Numbers: 1-2, 7, 18, 33, 39, 42
Built in 1607 to link the first stone bridge (the Pont Neuf) across the Seine funded from the king’s purse with the Philippe Auguste wall, it was named after the Dauphin (eldest son) of Henri IV. This peculiar name (meaning dolphin in French) dated from 1349 when King Philippe bought land from the Count of Vienna on condition that all heirs to the French throne be named after the dolphin emblem on the count’s coat of arms.
The royal connection didn’t survive revolutionary France. From 1792 to 1814 it was renamed Rue de Thionville to honour the victorious two-month resistance of the town of that name to the 1792 seige by 36,00 Austrian and French Royalist troops. At the next challenge to the Bourbons a barricade thrown up between Nos. 1 and 2, opposite the Pont Neuf bridge, saw heavy fighting with Charles X’s soldiers defending the Louvre Palace on July 27 1830.
On May 25 1871 a barricade in the same place was taken without great difficulty by the Versallais troops.
Outside No. 7 there is a plaque on the wall. This is where in 1937 Picasso painted Guernica in his roof-top studio for the Spanish Republic’s hall in that year’s Paris International Exhibition. In vain Picasso left a will stating that the work would only be returned to Spain when it was again a Republic.
A big arms cache of the FTP resistance group on the mezzanine floor of Staircase D of No. 18 was found by the anti-resistance Special Brigade of the Paris Police in June 1943.
Martin Bernard, a typographer and member of Barbès and Blanqui‘s republican ‘Family Association’ (Société des Familles) conspiracy that subsequently became the Société des saisons and staged the May 12 1839 insurrection set up an ammunition workshop at No. 24. He was arrested there on June 2 1836.
In 1864 members of the newly-founded International Working Men’s Association, Eugène Varlin and Nathalie Le Mel, set up the La Marmite association at Varlin’s flat at No. 33. Within a few years it had grown to some 8,000 members.
In 1942 Simone de Beauvoir was staying at the Hôtel d’Aubusson, also at No. 33, when she was forced out of teaching. The left/existentialist intellectual bar, Le Tabou, that had been the Bar vert in the Rue Jacob was reopened in the basement by Juliette Greco for rehearsals in 1946 before opening to the public the following year.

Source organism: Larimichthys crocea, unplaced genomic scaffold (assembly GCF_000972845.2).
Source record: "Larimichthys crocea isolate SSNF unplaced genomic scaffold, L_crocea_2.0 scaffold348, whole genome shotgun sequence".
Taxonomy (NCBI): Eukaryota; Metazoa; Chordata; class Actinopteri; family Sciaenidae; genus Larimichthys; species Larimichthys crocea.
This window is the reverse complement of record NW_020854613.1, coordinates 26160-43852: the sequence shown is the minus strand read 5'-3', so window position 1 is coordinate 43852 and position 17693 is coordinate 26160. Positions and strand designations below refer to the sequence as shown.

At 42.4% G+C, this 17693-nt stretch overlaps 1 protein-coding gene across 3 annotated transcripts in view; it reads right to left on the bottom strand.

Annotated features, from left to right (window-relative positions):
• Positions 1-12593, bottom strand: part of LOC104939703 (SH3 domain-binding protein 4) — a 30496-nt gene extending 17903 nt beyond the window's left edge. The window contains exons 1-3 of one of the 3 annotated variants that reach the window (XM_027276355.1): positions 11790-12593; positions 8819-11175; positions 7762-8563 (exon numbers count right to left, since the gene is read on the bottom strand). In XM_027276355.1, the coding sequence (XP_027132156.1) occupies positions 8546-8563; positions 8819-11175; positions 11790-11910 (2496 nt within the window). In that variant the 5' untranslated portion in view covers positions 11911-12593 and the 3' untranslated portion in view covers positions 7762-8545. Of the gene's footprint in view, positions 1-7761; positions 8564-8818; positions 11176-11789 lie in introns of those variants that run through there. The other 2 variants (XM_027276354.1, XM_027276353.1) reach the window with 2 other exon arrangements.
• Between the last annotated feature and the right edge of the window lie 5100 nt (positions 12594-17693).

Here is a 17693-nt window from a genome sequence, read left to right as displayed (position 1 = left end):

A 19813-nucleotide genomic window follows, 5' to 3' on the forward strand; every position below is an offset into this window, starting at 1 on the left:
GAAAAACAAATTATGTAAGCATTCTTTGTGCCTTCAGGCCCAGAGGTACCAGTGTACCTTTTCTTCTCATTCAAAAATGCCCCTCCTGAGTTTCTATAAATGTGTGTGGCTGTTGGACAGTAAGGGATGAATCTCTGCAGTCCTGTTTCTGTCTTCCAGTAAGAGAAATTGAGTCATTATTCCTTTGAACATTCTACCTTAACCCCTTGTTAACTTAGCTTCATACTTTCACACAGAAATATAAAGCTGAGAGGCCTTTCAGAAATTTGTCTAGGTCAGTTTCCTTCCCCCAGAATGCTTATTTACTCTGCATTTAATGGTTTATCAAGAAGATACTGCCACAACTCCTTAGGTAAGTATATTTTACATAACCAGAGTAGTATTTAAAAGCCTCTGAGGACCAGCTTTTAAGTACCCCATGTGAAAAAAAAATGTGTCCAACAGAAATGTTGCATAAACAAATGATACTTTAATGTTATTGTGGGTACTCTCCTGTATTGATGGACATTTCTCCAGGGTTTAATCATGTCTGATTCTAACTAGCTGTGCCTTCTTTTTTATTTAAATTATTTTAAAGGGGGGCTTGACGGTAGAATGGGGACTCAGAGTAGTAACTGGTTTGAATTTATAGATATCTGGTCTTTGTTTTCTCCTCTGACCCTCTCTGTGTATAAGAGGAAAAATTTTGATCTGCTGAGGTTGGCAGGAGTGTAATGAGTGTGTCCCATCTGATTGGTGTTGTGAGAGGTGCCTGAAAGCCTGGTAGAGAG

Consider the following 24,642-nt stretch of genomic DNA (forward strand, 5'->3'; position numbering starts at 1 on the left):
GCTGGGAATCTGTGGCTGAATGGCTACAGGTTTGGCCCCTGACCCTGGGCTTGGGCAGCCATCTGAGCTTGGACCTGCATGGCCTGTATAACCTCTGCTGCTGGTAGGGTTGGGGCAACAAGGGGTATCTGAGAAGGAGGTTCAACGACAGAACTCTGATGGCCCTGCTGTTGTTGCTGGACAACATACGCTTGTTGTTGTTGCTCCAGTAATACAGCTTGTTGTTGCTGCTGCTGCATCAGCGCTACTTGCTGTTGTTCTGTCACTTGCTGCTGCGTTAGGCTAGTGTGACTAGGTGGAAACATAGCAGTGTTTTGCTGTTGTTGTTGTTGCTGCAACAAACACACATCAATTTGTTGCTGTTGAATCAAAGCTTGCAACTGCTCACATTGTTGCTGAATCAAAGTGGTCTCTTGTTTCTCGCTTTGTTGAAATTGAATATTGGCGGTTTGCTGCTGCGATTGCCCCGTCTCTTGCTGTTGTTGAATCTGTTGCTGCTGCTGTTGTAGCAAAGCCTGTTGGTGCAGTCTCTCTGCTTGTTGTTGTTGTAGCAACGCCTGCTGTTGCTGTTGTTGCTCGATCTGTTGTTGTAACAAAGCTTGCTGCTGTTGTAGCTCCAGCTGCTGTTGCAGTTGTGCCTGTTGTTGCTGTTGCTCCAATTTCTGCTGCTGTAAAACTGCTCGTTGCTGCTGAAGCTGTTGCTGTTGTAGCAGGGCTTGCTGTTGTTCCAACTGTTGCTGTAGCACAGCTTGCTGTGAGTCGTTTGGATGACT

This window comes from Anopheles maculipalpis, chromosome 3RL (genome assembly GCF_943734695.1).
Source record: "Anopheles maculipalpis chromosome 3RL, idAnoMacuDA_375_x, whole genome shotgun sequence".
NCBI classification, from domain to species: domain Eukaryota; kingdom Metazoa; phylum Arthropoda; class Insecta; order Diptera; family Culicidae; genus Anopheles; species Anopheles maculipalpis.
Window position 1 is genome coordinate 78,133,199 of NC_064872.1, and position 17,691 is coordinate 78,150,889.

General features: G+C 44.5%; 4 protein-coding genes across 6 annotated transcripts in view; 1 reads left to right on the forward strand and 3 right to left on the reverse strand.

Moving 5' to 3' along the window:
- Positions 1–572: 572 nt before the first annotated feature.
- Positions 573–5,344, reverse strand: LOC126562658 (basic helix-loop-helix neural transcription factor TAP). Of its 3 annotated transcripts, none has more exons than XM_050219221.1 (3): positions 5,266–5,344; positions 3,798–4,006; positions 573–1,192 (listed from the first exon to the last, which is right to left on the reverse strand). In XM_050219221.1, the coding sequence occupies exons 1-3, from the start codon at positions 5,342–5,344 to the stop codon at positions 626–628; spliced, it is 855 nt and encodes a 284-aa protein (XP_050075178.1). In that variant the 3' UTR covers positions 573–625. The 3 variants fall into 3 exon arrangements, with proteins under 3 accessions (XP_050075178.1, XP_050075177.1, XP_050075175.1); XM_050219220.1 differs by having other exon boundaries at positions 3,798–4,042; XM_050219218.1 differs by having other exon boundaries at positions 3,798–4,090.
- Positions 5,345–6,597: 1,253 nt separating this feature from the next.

No. 42 was the address of the editorial office of La Vie ouvriére, 1909-1911. The journal was founded with funds collected from supporters and edited by Pierre Monatte, aiming to be ‘the home of syndicalist intellectual cooperation’. Its contributors included the major figures of French trade unionism such as Victor Griffuelhes, Léon Jouhaux, Alfred Rosmer and Alphonse Merrheim.
After his marriage, Jacques Prévert lived at No. 39 on the fifth floor beneath the roof with his wife Simone Dienne in 1931-1932.
A fortnightly, La Vie ouvriére‘s subscribers numbered 550 in the first issue of December 1909 and rose to 1,350 in January 1911, the year its office moved to the Librarie du Travail on the Quai Jemappes, closer to the CGT’s main offices.
Rue Dauphine (9 metres wide) was the widest street in early 17th century Paris. It also, arguably, holds one of the keys to Paris’ tradition of uniformity of architectural design.
Hazan (IOP) reports Henry IV writing to Sully in 1607: ‘My friend, following what I have told you that work is beginning on the buildings that are in the new road going from the end of the Pont-Neuf to the Porte de Bussy, I wanted to send you this word to tell you that I would be very happy if you would explain to those who start building in this road that they should make the front of their houses entirely in the same order, for it would be a fine ornament to see from the end of the bridge this road with one and the same façade.’